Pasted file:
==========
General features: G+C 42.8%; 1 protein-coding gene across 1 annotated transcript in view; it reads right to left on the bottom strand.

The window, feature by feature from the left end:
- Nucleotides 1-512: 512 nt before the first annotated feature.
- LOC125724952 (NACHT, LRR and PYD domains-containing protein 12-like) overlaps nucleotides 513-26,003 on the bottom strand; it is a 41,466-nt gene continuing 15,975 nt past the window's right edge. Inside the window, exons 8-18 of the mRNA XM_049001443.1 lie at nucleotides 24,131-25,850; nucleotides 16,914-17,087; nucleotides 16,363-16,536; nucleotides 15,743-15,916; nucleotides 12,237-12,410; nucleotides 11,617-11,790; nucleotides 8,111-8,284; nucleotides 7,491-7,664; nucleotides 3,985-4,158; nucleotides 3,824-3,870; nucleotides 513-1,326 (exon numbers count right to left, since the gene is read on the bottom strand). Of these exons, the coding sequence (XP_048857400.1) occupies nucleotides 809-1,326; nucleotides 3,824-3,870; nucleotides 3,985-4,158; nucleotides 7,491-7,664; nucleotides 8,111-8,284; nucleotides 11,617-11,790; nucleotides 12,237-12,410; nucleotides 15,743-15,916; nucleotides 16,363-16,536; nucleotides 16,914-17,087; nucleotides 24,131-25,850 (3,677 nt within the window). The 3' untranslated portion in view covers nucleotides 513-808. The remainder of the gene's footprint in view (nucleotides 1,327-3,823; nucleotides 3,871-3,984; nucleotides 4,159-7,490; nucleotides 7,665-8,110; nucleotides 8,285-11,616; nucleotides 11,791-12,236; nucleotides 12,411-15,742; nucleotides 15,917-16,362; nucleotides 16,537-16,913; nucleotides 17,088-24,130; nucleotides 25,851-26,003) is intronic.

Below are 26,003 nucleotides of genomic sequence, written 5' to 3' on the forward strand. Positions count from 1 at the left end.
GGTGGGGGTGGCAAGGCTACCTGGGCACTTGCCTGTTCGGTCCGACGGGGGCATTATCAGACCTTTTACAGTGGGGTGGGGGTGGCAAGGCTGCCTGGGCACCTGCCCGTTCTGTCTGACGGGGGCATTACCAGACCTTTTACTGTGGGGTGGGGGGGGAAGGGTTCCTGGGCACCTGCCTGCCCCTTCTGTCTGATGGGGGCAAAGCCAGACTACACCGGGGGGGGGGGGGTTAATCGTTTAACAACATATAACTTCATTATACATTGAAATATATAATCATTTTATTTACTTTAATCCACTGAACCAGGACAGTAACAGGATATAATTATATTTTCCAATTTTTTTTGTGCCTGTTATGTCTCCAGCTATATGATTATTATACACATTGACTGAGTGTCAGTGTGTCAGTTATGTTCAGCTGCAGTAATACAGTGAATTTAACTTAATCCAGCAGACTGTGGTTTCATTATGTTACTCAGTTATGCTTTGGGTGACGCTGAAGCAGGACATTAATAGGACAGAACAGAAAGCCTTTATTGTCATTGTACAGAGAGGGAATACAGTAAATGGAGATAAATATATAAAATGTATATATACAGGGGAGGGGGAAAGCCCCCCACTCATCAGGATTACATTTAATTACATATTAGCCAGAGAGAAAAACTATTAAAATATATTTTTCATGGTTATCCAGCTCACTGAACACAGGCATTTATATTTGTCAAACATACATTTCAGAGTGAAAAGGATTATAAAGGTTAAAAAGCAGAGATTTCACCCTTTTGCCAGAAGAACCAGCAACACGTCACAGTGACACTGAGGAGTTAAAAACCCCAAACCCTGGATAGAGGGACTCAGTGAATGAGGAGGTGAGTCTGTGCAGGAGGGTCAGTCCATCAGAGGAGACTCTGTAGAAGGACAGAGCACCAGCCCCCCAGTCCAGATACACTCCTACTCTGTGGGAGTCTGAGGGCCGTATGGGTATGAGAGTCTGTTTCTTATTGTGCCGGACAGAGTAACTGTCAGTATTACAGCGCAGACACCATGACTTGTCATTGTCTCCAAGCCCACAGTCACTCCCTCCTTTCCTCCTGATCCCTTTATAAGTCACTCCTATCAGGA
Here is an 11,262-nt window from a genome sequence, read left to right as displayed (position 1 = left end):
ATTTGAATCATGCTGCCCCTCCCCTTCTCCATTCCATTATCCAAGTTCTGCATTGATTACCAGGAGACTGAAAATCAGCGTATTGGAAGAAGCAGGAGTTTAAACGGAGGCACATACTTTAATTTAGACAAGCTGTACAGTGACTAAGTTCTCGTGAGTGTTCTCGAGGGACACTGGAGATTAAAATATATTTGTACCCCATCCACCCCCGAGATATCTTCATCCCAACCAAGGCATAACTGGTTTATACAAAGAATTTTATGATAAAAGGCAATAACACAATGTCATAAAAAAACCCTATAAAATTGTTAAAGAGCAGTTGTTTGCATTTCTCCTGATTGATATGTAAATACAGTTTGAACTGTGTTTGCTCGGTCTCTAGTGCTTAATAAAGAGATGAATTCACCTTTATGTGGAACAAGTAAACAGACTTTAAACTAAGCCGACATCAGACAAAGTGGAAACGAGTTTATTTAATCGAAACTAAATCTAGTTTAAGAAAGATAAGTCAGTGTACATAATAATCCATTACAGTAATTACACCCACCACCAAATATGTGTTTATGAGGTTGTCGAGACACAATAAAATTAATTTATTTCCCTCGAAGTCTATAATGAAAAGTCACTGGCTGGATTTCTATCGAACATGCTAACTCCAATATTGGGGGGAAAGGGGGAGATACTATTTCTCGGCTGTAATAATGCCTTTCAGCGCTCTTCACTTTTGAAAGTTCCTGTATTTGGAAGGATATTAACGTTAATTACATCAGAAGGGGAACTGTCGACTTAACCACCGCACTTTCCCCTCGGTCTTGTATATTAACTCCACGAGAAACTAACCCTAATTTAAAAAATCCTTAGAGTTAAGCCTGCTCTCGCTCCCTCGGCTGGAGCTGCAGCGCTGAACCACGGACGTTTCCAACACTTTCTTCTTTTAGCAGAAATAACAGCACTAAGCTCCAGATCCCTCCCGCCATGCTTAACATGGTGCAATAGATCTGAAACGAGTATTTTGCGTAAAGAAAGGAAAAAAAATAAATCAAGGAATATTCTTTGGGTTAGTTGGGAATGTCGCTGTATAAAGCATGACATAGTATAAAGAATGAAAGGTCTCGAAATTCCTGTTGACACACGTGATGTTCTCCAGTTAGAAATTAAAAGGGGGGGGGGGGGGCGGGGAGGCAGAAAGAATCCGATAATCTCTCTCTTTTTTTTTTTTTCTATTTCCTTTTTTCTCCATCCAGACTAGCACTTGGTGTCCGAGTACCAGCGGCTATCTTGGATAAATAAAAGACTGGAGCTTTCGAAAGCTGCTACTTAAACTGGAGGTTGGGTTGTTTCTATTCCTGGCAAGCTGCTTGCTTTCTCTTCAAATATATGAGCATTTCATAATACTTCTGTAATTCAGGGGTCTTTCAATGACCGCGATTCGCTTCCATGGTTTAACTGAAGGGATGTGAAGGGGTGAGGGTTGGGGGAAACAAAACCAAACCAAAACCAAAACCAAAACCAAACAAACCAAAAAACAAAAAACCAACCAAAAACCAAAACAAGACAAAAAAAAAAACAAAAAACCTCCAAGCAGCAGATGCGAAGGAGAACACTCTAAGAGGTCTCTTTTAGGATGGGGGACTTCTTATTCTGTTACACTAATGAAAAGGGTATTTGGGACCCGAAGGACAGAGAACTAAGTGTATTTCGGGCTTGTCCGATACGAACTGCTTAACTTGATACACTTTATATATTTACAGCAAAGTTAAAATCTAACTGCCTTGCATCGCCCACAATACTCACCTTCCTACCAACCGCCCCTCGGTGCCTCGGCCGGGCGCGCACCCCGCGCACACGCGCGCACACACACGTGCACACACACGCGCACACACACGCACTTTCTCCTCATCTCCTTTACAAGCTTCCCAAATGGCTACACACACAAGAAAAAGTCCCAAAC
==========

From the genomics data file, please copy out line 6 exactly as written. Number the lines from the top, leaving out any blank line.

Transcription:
GGTGGGGGTGGCAAGGCTACCTGGGCACTTGCCTGTTCGGTCCGACGGGGGCATTATCAGACCTTTTACAGTGGGGTGGGGGTGGCAAGGCTGCCTGGGCACCTGCCCGTTCTGTCTGACGGGGGCATTACCAGACCTTTTACTGTGGGGTGGGGGGGGAAGGGTTCCTGGGCACCTGCCTGCCCCTTCTGTCTGATGGGGGCAAAGCCAGACTACACCGGGGGGGGGGGGGTTAATCGTTTAACAACATATAACTTCATTATACATTGAAATATATAATCATTTTATTTACTTTAATCCACTGAACCAGGACAGTAACAGGATATAATTATATTTTCCAATTTTTTTTGTGCCTGTTATGTCTCCAGCTATATGATTATTATACACATTGACTGAGTGTCAGTGTGTCAGTTATGTTCAGCTGCAGTAATACAGTGAATTTAACTTAATCCAGCAGACTGTGGTTTCATTATGTTACTCAGTTATGCTTTGGGTGACGCTGAAGCAGGACATTAATAGGACAGAACAGAAAGCCTTTATTGTCATTGTACAGAGAGGGAATACAGTAAATGGAGATAAATATATAAAATGTATATATACAGGGGAGGGGGAAAGCCCCCCACTCATCAGGATTACATTTAATTACATATTAGCCAGAGAGAAAAACTATTAAAATATATTTTTCATGGTTATCCAGCTCACTGAACACAGGCATTTATATTTGTCAAACATACATTTCAGAGTGAAAAGGATTATAAAGGTTAAAAAGCAGAGATTTCACCCTTTTGCCAGAAGAACCAGCAACACGTCACAGTGACACTGAGGAGTTAAAAACCCCAAACCCTGGATAGAGGGACTCAGTGAATGAGGAGGTGAGTCTGTGCAGGAGGGTCAGTCCATCAGAGGAGACTCTGTAGAAGGACAGAGCACCAGCCCCCCAGTCCAGATACACTCCTACTCTGTGGGAGTCTGAGGGCCGTATGGGTATGAGAGTCTGTTTCTTATTGTGCCGGACAGAGTAACTGTCAGTATTACAGCGCAGACACCATGACTTGTCATTGTCTCCAAGCCCACAGTCACTCCCTCCTTTCCTCCTGATCCCTTTATAAGTCACTCCTATCAGGA